Jess King is running a progressive, grassroots campaign in a district where Donald Trump won and incumbent Republican U.S. Rep. Lloyd Smucker won 53 percent of the vote in the 2016 election. The mostly rural district is populated with Amish farmers, devout Mennonites, and people who mostly feel they’ve been left behind by national politicians from both parties.
Most political strategists might advise against running a progressive campaign in a decidedly conservative district, especially in rural America where the election map from 2016 is an ocean of red. But King is confident her messages—steeped in the values of her community—will work.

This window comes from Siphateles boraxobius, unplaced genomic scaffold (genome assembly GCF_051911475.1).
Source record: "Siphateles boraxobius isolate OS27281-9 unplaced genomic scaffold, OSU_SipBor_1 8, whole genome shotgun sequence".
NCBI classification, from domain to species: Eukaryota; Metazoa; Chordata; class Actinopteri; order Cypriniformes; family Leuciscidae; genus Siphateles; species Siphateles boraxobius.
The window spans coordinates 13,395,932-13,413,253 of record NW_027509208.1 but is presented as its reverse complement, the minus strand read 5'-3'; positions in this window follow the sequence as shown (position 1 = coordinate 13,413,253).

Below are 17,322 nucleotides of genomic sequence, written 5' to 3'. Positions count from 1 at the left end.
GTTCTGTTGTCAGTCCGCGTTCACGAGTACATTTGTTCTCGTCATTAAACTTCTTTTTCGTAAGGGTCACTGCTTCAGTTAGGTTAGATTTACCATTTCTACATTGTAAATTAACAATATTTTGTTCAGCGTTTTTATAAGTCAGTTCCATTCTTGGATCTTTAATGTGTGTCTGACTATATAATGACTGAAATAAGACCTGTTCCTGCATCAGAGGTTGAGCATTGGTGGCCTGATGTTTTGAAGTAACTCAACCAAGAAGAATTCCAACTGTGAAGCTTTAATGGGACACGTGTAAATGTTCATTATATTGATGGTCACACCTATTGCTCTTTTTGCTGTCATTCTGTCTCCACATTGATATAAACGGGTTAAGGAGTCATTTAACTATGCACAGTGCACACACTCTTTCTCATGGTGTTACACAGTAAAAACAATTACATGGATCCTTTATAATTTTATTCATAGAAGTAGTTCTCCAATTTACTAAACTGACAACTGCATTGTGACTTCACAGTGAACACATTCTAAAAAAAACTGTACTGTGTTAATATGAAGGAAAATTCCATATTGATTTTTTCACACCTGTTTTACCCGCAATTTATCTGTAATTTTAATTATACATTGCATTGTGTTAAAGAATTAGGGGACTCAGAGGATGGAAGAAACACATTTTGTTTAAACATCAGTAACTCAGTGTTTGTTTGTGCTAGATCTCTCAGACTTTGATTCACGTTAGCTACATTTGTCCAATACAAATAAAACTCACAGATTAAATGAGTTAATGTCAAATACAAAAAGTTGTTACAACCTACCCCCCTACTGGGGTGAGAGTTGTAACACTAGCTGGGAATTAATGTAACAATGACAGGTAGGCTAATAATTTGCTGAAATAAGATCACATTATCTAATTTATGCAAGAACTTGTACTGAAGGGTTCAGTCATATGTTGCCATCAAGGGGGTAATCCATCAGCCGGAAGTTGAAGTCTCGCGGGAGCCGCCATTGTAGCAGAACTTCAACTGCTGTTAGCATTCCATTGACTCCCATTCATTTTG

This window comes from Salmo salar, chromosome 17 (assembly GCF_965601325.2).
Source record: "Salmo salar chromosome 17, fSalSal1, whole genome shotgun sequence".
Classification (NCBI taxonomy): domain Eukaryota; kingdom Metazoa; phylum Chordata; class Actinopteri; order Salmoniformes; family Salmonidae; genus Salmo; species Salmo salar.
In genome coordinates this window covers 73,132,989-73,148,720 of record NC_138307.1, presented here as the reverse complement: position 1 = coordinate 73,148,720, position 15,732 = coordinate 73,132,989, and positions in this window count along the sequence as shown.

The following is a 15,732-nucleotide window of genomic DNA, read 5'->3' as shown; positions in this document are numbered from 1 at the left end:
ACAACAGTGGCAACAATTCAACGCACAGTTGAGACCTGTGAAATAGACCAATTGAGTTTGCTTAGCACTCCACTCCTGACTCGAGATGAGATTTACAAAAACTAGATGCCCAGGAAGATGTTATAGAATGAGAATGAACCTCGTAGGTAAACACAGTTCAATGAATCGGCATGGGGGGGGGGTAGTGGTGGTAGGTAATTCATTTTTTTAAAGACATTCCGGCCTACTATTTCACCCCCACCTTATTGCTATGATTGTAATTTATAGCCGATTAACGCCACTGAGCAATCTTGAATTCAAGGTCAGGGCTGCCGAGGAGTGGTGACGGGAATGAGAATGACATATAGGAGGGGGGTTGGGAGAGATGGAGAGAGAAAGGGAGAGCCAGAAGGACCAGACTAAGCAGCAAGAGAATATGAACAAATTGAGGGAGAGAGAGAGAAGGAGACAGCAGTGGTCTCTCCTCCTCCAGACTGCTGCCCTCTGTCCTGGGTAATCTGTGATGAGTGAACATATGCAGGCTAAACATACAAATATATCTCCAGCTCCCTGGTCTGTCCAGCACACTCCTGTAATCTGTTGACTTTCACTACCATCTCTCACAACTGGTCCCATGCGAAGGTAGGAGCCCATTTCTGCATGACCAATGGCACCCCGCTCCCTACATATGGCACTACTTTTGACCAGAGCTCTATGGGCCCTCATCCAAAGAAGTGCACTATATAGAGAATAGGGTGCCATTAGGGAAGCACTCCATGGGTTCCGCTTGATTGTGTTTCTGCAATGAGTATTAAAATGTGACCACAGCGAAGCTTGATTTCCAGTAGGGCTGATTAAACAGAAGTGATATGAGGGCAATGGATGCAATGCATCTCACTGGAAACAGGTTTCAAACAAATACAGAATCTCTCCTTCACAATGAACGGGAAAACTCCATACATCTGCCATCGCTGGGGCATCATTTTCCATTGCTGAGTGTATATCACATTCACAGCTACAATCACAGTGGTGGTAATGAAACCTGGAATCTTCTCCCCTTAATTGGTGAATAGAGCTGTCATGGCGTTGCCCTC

And she’s not the only one.
Rural politicians across the country are buying into a new way of campaigning, with platforms that might sound more aligned with those of college students living in Berkeley, California, than former miners from the central Appalachian coalfields. They’re talking about raising the minimum wage, universal health care, debt-free college and investing in local assets, like natural landscapes and small business development, instead of industrial recruitment.